A California Court of Appeals has ruled that Trial Court was not wrong by concluding that the funds in the parties brokerage account were a marital community loan from Mothers parents (not a gift) or by ordering stepped-down spousal support payments that were not in an amount sufficient to maintain the marital standard of living. In the case of In re Marriage of Grimes and Mou, Father and Mother were married in January of 2004, and separated in July of 2015. Father filed for divorce in April of 2016. During the marriage, Father worked as an engineering manager at Google/YouTube earning a six-figure base salary, plus bonuses. Mother, a Chinese immigrant who is fluent in English and Mandarin and held a masters degree in finance, worked as a treasury analyst and generally earned six-figures as well. From 2011, through 2015, Mother and Fathers yearly gross income rose from $316,260 to $778,660. They had a middle to upper middle-class lifestyle in Palo Alto, a child in private school, three cars, yearly vacations, and regular restaurant meals.
For a year after separation, Father paid the rent and utilities on the Palo Alto house to the tune of over $5,000 per month. Father estimated that he had paid voluntary spousal support to Mother of between $250,000 and $300,000 from July of 2015, to May of 2018.
When the parties decided to buy a house, Mother assured Father that she could get money from her brother or her parents, as a gift or a loan. A total of $229,936 was deposited into Mothers brokerage account from various relatives. However, when Father filed their joint income tax returns for 2014, and 2015, he reported gains from the account as income to him and Mother.
At trial, a vocational expert testified that at age 49, Mother would be a little disadvantaged in the job market, but that she was readily employable and able to work toward being self-supporting. The expert opined that there was a range of appropriate jobs for someone with Mothers education and work history, and that she was capable of earning between $101,008 and $123,257 annually.
As to the funds in the brokerage account, Mother testified that after she and Father decided not to buy a house, she offered to return the money that her relatives had provided, but they told her to keep it and invest it for them. Father said he believed that the funds were a gift or at worst, a loan.
After hearing evidence and argument, Trial Court found that the funds at issue in the brokerage account had not been shown to be a gift from Mothers parents, but rather a loan to the community. Trial Court ordered the loan debt divided equally between the parties, with each party to pay half of the loan to Mothers relatives. Trial Court ordered the rest of the brokerage funds divided equally between Mother and Father. Trial Court ordered Father to pay step-down spousal support to Mother of $3,000 per month from June 1, 2018, through December 31, 2019, plus 20% of Fathers additional income over $300,000; $2,000 per month from January 1, 2020, through December 31, 2021; and $1,000 per month from January 1, 2022, through November 30, 2026. Trial Court noted that after it set Mothers earning capacity at $90,000, she got a job earning $96,000, but found that Mothers job search efforts were not appropriately and fully focused. Trial Court set the termination of spousal support at either party’s death, Mothers remarriage, further court order or written agreement, or the date that the youngest child reached age 18 (November 30, 2026).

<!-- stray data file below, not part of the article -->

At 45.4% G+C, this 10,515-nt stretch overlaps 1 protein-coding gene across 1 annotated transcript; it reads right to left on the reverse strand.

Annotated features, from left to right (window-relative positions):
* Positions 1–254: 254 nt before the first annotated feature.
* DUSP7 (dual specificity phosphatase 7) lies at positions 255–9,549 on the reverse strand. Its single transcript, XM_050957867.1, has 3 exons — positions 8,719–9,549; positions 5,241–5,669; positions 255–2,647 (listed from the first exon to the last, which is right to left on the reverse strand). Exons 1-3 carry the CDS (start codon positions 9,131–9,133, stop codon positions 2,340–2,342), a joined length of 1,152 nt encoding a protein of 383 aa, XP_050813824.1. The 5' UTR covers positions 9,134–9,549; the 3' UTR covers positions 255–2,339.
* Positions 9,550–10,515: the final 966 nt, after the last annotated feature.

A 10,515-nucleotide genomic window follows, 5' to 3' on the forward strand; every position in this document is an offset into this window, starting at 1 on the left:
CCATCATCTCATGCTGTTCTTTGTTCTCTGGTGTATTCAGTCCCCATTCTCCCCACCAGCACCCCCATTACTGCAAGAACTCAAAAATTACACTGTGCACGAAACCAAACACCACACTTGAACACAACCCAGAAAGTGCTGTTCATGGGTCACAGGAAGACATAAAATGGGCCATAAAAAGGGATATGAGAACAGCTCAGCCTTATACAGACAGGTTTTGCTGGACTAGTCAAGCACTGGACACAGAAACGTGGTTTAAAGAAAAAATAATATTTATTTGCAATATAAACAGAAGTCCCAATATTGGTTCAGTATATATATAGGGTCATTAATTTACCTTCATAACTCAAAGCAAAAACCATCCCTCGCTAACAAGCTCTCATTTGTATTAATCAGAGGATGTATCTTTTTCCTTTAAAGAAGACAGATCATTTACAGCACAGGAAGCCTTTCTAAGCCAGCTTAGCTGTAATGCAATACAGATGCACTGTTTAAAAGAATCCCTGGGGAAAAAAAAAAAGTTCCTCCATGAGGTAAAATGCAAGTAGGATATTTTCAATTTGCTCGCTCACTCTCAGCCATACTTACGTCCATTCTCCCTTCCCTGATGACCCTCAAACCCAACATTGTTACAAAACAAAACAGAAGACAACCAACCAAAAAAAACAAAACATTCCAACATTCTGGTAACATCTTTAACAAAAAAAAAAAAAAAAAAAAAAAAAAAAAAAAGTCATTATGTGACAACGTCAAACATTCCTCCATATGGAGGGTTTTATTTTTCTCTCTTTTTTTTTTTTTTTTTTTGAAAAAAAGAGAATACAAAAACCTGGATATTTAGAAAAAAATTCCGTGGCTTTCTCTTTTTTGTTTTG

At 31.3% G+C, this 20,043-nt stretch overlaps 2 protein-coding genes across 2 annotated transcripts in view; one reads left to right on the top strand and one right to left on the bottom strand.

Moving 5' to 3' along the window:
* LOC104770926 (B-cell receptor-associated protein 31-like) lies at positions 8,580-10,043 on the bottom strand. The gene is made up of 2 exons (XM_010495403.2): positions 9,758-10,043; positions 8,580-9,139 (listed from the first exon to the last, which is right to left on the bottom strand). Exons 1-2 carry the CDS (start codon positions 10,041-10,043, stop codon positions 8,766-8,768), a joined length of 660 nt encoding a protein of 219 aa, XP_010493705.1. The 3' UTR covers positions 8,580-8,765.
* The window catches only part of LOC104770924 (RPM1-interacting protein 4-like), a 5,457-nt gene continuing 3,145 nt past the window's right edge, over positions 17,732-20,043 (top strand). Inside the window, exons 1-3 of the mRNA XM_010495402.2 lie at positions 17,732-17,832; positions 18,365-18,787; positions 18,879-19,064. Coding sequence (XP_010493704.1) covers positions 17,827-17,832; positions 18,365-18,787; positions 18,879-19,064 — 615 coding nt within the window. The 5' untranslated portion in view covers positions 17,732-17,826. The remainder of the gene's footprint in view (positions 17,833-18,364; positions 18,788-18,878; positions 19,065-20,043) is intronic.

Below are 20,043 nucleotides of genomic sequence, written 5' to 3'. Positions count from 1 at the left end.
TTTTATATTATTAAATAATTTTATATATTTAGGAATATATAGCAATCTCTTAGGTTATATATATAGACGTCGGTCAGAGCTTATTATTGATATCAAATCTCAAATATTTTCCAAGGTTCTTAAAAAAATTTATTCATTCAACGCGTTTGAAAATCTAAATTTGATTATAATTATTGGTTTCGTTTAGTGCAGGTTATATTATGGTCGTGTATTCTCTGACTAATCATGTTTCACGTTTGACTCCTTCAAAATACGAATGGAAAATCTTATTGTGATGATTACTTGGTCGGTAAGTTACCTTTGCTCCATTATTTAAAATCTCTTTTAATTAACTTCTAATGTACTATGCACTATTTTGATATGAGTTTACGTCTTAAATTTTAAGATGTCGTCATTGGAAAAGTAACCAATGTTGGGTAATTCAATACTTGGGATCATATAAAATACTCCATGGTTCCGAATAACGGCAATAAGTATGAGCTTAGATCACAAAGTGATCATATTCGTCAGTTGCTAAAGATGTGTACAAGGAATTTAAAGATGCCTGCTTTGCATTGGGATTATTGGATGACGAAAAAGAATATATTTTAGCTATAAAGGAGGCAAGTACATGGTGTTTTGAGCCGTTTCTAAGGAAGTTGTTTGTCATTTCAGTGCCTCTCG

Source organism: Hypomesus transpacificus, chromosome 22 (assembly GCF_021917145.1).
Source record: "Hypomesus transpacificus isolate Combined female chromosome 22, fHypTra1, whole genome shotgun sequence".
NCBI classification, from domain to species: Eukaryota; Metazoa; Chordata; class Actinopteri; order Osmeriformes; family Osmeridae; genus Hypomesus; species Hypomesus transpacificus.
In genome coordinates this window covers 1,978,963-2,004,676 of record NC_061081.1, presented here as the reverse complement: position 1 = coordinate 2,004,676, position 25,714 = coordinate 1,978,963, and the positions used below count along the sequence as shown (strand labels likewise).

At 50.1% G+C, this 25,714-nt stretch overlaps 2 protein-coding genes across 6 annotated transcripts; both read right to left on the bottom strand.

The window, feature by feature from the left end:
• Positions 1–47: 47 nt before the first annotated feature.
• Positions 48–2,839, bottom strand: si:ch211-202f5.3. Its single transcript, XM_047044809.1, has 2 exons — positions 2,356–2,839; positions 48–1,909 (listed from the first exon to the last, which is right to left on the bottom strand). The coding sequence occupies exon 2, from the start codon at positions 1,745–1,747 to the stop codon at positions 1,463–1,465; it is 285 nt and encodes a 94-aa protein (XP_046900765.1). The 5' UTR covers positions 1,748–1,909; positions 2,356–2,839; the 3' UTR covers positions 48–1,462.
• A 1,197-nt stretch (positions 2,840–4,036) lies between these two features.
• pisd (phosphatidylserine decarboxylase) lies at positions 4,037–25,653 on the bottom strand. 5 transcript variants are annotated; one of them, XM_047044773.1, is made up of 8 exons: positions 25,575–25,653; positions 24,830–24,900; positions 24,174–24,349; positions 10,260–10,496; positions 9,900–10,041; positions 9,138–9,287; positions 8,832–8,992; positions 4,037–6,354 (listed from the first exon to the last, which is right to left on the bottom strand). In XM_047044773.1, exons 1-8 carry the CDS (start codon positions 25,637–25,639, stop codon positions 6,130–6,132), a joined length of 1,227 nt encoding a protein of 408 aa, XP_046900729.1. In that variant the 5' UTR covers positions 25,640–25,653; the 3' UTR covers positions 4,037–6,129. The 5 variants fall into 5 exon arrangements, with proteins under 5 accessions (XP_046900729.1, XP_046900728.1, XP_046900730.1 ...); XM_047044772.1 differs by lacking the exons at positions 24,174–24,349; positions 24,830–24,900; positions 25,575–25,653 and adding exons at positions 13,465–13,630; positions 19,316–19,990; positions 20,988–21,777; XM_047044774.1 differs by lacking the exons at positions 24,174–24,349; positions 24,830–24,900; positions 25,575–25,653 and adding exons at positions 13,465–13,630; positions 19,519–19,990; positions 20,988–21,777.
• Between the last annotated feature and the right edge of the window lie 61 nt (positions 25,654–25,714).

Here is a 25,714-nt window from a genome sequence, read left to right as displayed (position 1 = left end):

On October 29, 2018, Trial Court issued further findings and orders after hearing, ordering Mother to transfer half of the brokerage funds to Father and ordering Father to pay his half of the loan debt directly to Mother.
Claiming that Trial Court erred by characterizing brokerage funds as a loan and ordering so little spousal support, Mother appealed the first order after hearing. On January 23, 2019, Trial Court entered a divorce judgment that incorporated the earlier order.
Now, acting on Mothers appeal, California Court of Appeals has affirmed Trial Courts decisions. The Appellate Court has ruled that (1) Mother appealed from an unappealable order but justices choose to treat her appeal as having been taken from the January 23, 2019, judgment since it did not implicate the October 2018, order and doing so will not prejudice Father; (2) on the present record, Trial Court could reasonably reject Mothers testimony regarding the brokerage funds and infer that the parties treated the funds as a loan; and (3) Trial Courts spousal support award was not an abuse of discretion since Trial Court was not required to order support sufficient to maintain the parties marital standard of living, Trial Court considered the appropriate Family Code Section 4320 factors, and Mother could reasonably be expected to become self-supporting.